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Emma Chappell

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Information about Emma Chappell

Profile image of Emma Chappell

Profession

Category:
BusinessMakers
Occupation(s):
Banker

Favorites

Favorite Color:
Red
Favorite Food:
Seafood
Favorite Time of Year:
Spring
Favorite Vacation Spot:
San Diego, California
Favorite Quote:
Believe in yourself.

Birthplace

Born:
2/18/1941
Birth Location:
Philadelphia, Pennsylvania

Profession

Category:
BusinessMakers
Occupation(s):
Banker

Favorites

Favorite Color:
Red
Favorite Food:
Seafood
Favorite Time of Year:
Spring
Favorite Vacation Spot:
San Diego, California
Favorite Quote:
Believe in yourself.

Birthplace

Born:
2/18/1941
Birth Location:
Philadelphia
See how Emma Chappell is related to other HistoryMakers

Biography

A trailblazer in African American commerce, Emma Chappell, née Bayton, was born in Philadelphia, Pennsylvania, on February 18, 1941. It was at age 16 that she first became interested in banking when her pastor and civil rights activist, Reverend Leon H. Sullivan, noted her mathematical abilities and encouraged her to pursue a career in banking. So, in 1959, she started as a bank clerk right out of high school.

However, Chappell set her ambitions higher than the clerk level. She went to night school for five years at Temple University, graduating in 1967. After graduation, the bank placed her in its executive training program, which she finished in 1971. By 1977, she had become Continental Bank's first African American Vice President. She was the first female Vice President of a major bank in all of Pennsylvania. In charge of the Community Business Loan and Development Department for loans to minority-owned and women-owned small businesses, she used her position to assist in the development of Philadelphia's black community. During this time, she also organized the Model Cities Business and Commercial Project, now Philadelphia Commercial Development Project, to revitalize commerce in the inner city. Chappell returned to school in 1982 and earned a masters degree from the Stonier Graduate School of Banking at Rutgers University.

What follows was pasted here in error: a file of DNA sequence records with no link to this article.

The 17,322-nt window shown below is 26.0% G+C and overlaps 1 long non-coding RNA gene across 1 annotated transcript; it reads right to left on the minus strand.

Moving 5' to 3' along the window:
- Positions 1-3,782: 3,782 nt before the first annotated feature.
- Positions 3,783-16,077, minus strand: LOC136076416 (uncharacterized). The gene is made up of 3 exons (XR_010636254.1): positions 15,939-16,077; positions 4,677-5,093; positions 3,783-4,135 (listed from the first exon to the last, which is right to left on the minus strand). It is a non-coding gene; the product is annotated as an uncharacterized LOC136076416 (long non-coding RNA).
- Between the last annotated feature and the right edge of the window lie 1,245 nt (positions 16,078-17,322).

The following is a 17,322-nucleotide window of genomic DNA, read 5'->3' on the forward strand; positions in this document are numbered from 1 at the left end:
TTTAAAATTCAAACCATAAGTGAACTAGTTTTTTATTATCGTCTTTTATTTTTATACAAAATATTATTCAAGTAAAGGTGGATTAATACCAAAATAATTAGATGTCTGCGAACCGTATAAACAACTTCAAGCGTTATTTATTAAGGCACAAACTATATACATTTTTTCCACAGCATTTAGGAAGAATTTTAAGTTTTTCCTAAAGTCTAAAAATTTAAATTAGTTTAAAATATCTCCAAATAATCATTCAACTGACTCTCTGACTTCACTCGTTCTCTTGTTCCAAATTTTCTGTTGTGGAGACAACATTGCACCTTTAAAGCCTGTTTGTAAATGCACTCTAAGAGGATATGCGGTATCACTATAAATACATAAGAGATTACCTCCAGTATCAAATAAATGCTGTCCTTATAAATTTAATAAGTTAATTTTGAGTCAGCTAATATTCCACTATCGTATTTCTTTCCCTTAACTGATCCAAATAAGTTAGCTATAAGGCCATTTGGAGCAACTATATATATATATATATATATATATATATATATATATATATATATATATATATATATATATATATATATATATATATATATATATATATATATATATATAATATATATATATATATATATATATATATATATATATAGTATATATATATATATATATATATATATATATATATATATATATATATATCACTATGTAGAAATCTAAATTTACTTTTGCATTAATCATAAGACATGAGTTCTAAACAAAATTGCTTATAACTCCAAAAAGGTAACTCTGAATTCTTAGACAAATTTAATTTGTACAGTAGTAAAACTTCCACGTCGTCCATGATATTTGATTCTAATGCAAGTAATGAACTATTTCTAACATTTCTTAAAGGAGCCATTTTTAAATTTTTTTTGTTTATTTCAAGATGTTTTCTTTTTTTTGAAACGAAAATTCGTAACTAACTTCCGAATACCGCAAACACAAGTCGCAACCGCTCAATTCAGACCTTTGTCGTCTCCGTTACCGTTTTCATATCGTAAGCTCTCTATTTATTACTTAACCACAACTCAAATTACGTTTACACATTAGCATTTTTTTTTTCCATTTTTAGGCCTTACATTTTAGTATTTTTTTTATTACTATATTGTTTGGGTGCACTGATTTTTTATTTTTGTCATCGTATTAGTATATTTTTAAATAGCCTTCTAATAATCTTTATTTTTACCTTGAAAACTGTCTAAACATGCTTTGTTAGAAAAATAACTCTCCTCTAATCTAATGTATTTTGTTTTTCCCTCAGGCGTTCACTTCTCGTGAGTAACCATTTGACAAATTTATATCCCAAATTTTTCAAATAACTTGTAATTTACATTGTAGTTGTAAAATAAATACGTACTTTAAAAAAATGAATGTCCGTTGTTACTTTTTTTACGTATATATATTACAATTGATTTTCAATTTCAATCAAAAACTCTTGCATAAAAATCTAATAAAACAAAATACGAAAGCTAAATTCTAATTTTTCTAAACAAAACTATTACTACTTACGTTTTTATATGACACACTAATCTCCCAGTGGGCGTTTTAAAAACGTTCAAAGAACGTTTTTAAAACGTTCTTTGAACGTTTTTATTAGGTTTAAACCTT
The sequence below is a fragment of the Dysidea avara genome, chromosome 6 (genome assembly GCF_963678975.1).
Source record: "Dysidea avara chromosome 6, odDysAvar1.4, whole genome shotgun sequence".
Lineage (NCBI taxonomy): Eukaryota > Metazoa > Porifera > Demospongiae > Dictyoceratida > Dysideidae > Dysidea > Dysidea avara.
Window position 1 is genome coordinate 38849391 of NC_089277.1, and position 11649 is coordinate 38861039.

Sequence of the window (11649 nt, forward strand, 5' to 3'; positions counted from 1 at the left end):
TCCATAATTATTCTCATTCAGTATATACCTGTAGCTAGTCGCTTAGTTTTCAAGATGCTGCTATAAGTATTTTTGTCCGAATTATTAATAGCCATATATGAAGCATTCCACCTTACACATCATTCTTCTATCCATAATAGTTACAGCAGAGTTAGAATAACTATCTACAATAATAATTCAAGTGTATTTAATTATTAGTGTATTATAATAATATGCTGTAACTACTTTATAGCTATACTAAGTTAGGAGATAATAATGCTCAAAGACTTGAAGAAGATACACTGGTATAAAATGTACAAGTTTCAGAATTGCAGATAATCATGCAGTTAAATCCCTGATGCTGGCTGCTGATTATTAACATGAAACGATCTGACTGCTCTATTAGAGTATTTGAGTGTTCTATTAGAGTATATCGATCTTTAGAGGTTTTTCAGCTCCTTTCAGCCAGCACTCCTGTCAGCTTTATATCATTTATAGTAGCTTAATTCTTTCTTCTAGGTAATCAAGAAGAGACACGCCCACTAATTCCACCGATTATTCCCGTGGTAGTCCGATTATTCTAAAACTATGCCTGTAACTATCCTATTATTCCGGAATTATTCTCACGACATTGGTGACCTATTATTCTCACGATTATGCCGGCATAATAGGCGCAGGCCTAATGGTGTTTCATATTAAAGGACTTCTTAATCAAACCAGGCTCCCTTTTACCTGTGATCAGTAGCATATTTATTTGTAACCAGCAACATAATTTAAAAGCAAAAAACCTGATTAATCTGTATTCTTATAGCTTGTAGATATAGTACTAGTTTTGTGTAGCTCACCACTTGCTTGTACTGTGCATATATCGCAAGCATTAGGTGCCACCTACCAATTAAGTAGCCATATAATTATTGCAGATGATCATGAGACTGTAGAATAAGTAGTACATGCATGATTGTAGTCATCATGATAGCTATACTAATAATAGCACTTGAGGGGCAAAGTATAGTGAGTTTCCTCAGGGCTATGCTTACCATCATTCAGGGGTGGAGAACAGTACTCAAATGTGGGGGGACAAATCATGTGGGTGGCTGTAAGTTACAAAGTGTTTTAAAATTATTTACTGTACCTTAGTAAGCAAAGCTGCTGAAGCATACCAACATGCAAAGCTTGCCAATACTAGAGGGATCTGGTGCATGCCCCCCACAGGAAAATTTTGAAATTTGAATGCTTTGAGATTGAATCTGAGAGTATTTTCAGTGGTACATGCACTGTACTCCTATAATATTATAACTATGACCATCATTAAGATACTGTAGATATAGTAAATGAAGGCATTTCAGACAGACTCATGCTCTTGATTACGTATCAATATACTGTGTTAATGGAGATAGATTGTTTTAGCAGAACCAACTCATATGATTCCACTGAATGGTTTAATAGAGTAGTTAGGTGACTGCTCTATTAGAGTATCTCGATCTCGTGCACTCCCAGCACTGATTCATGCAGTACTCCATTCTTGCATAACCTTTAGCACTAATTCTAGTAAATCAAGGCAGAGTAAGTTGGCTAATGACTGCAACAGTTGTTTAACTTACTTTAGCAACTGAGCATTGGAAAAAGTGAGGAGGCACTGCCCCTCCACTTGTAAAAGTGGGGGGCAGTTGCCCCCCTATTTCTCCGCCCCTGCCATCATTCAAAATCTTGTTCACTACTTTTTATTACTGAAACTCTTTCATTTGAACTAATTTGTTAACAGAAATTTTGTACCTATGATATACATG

Throughout her career, Chappell has maintained an interest in socio-political movements, serving as Chairperson on the Operation PUSH Board and as a founding Vice President of the National Rainbow Coalition. In 1984, Chappell took a leave from Continental Bank to serve as National Treasurer for Reverend Jesse Jackson's 1984 presidential campaign.

In 1987, a group of prominent black Philadelphians approached Chappell about the possibility of starting a black controlled bank, slating her as the potential leader. They contributed $600,000 to the venture and Chappell was left to solicit the remaining capital. The stock market crash of October 1987 stalled her efforts. Undeterred, Chappell sold stock for ten dollars a share in blocks of 50, raising over 6 million in capital. Commanding overwhelming community support from black churches and small investors, the United Bank of Philadelphia opened for business on March 23, 1992 with Chappell as CEO. In 1999, in recognition of its unprecedented growth, the United Bank received the coveted Blue Chip Enterprises Award, sponsored by Mass Mutual and the US Chamber of Commerce. Chapell left in 2000, but United Bank of Philadelphia remains a force in black banking, reflecting her tireless commitment to community empowerment and advocacy.